Classic Feature: Empire Meets Uwe Boll

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Empire Classic Feature "I'm Probably The Most Hated Director In The World Right Now"
Empire gets down to business with cult director Uwe Boll

This article was first published in Empire Magazine Issue #203 (May 2006).

Uwe Boll is at the top of his game, but you'll have to search low to find him. Like, for example, the bottom shelf in your local Blockbuster. Or the deepest depths of's worst films of all time (his directorial works currently occupy #14, #19 and #20). In the low-budget, high-nudity world of straight-to-video, it's easy to make a film that's terrible but instantly forgettable, yet Boll has mastered the art of the horrifically memorable. He combines '80s-style effects, risible dialogue, dull plotting of potentially decent stories, miscast 'name' actors operating at the bottom of their game and appalling action in a way that manages to teeter just on the wrong side of so-bad-it's-good, stumbling back into so-bad-it's-offensive-to-the-soul. It's a skill for the woeful that makes him the linear successor to '50s B-movie trash auteur, the legendary Ed Wood.
Boll, or Dr. Boll to you (he has a doctorate in literature), is by his own admission probably "the most hated director in the world right now". But the 40 year-old German never intended to become the master of this particular genre, which has seen him responsible for multiple rancid adaptations of popular video games, including House Of The Dead (budget zombies), Alone In The Dark (Tara Reid as an archaeologist fighting evil demons) and BloodRayne (T3 nemesis Kristanna Loken as a half-vampire with family issues) that have made him a cult figure among film geeks.

Dr: No!
Poor old Uwe Boll. Forget the critics – see what they're saying at

To: Dr. Uwe Boll

We, the undersigned, respectfully ask that Uwe Boll give proper weight to the wishes of the video game community, the horror community, and the filmgoing community in general and stop directing, producing, or taking any part in the creation of feature films. His distasteful handling of the subject matter and lack of acknowledgement of his failures simply cannot be abided any longer.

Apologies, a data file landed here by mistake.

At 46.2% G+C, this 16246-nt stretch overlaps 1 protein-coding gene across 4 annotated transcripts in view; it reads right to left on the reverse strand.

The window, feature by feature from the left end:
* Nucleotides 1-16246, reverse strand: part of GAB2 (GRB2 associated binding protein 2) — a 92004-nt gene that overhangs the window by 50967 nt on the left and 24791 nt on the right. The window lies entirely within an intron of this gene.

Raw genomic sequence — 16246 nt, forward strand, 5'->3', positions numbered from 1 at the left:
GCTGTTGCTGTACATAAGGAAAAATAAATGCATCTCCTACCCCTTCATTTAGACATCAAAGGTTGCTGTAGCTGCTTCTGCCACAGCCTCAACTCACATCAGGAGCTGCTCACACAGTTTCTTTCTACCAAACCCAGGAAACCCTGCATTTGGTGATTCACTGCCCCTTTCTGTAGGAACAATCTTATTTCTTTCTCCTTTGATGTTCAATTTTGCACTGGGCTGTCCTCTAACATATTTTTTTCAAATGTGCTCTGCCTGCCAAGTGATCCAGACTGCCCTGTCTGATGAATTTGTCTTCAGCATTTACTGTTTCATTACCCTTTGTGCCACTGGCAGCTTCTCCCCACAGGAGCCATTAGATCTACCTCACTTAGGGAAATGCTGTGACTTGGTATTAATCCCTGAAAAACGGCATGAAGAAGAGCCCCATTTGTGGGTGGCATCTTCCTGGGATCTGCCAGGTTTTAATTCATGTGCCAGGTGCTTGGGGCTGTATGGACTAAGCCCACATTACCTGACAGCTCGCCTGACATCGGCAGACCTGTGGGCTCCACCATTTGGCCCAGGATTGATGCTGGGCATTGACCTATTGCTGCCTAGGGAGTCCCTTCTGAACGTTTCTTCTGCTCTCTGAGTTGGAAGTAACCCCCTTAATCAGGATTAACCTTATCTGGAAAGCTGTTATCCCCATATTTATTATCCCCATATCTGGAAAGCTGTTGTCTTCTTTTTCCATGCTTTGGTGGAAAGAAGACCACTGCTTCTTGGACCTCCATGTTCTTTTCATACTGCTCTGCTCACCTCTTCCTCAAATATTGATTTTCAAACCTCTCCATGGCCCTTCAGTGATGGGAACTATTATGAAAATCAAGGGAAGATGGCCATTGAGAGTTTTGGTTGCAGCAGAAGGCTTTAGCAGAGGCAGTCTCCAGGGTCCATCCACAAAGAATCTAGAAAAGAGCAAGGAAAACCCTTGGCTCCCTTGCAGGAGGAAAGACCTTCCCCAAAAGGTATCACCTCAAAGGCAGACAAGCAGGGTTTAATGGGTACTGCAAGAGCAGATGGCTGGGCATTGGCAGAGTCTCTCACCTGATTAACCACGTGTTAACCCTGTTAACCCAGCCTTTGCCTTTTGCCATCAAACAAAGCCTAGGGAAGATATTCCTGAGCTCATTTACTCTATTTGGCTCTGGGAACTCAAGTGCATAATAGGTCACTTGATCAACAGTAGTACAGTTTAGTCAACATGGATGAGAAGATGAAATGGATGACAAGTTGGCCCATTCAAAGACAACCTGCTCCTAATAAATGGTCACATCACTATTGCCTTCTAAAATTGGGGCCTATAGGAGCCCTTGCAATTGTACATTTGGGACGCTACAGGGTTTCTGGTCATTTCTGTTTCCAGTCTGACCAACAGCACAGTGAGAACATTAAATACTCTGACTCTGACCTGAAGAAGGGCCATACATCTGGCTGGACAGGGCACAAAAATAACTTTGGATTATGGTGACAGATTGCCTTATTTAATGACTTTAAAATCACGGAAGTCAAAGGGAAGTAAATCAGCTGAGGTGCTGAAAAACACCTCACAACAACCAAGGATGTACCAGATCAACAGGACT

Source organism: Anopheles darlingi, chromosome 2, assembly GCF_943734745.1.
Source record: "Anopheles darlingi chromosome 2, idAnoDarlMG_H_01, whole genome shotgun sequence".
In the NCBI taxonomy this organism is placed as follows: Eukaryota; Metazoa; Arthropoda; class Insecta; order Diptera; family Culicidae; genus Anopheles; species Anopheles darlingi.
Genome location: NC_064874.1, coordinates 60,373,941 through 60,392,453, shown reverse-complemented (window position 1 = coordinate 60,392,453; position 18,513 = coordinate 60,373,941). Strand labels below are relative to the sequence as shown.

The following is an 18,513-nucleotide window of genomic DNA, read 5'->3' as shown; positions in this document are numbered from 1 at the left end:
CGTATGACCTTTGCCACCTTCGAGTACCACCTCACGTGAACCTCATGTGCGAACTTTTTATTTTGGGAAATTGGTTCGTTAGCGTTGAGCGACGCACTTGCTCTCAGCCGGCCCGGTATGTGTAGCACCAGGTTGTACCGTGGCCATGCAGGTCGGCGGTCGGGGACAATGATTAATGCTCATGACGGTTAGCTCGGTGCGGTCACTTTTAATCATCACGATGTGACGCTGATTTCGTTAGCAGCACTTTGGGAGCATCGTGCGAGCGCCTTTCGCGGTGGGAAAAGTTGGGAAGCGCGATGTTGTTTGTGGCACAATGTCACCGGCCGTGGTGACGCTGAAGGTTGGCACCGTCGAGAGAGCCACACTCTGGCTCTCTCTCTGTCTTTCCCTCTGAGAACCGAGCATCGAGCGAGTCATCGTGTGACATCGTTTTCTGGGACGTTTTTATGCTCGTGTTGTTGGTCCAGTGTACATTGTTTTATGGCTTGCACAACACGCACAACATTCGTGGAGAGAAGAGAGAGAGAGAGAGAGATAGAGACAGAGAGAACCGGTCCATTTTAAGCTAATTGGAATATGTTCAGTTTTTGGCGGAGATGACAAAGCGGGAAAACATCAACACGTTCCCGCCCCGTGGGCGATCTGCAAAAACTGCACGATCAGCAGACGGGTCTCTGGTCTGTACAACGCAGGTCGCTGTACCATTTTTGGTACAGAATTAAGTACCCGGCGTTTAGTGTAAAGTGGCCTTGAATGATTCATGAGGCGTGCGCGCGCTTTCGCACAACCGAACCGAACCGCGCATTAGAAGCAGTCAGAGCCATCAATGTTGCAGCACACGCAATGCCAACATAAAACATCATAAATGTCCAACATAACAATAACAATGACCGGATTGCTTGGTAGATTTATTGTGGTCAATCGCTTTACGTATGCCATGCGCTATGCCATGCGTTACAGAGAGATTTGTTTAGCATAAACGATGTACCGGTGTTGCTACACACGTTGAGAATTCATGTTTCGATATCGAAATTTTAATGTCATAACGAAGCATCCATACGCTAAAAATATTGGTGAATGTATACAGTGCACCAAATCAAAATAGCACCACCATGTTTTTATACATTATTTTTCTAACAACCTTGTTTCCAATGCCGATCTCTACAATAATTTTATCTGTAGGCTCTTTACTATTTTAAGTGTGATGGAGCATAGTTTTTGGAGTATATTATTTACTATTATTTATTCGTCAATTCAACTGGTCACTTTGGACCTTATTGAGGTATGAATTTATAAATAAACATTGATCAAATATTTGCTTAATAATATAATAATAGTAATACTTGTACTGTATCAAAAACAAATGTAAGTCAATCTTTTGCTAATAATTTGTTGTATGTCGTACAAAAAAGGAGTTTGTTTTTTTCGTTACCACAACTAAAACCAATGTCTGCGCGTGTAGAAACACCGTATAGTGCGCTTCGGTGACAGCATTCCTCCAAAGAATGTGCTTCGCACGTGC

Mr. Boll has repeatedly shown a complete lack of comprehension regarding the video games he has dragged, kicking and screaming, to the silver screen, and his ham-fisted approach to horror has soiled future possibilities for anyone else who may attempt to bring video games to film.

The Undersigned

It's arguable that there has never been a good video game adaptation, but it's unquestionable that there has never been one quite so bad as Boll's first, House Of The Dead. And he knows it. "When I was first given the script for House Of The Dead, I thought it was a piece of shit," he laughs. For the record, Boll proves a game and self-deprecating subject throughout our chat – the first interview he's done in the UK. "But then I was told to go to the streets and ask kids if they knew House Of The Dead and they all did. So I thought, 'Let's do House Of The Dead.'"
And therein lies the philosophy that has generated the mini-mogul's greatest financial gain and artistic bankruptcy: if kids recognise the name, it'll make money regardless of quality, and by the time the game fans have witnessed the raping of their favourite thumb-number, he's onto the next. Boll operates on four simple rules: make it quick (two movies in a year), make it cheap (his budgets are rarely above $20 million), sell it fast (all international rights are sold before filming, based on brand recognition), and never overestimate the intelligence of your audience (well, just watch one). His films consistently tank in the US, but fare better internationally, and since distribution stems from Boll's own production company, he's the one raking in the cash.
t's hard for me to throw my producer's approach away and just be the director," he says of his filmmaking. "I'm responsible for the money. The investors give me the money and they count on me that I deliver on time and in budget. I'm not a studio. I cannot throw Tara Reid off Alone In The Dark because I think she sucks; then I have $500,000 tanked and I have no actress replacement for her. This is doable if you have a movie like X-Men 3. They went $25 million over budget and Brett Ratner couldn't give a shit. It's not his money. It is impossible if you have $200 million to make a movie that sucks totally, even if we have movies like Stealth, or The Island, or Van Helsing that were not very good. I do the movies for $15, 20, 25 million."

Uwe Boll movies
Clockwise from top left: Uwe directs Burt Reynolds on the set of In the Name of the King: A Dungeon Siege Tale; Christian Slater in Alone In The Dark; Kristanna Loken in BloodRayne; 2003's House Of The Dead.

What The Critics Said...

BloodRayne (2005)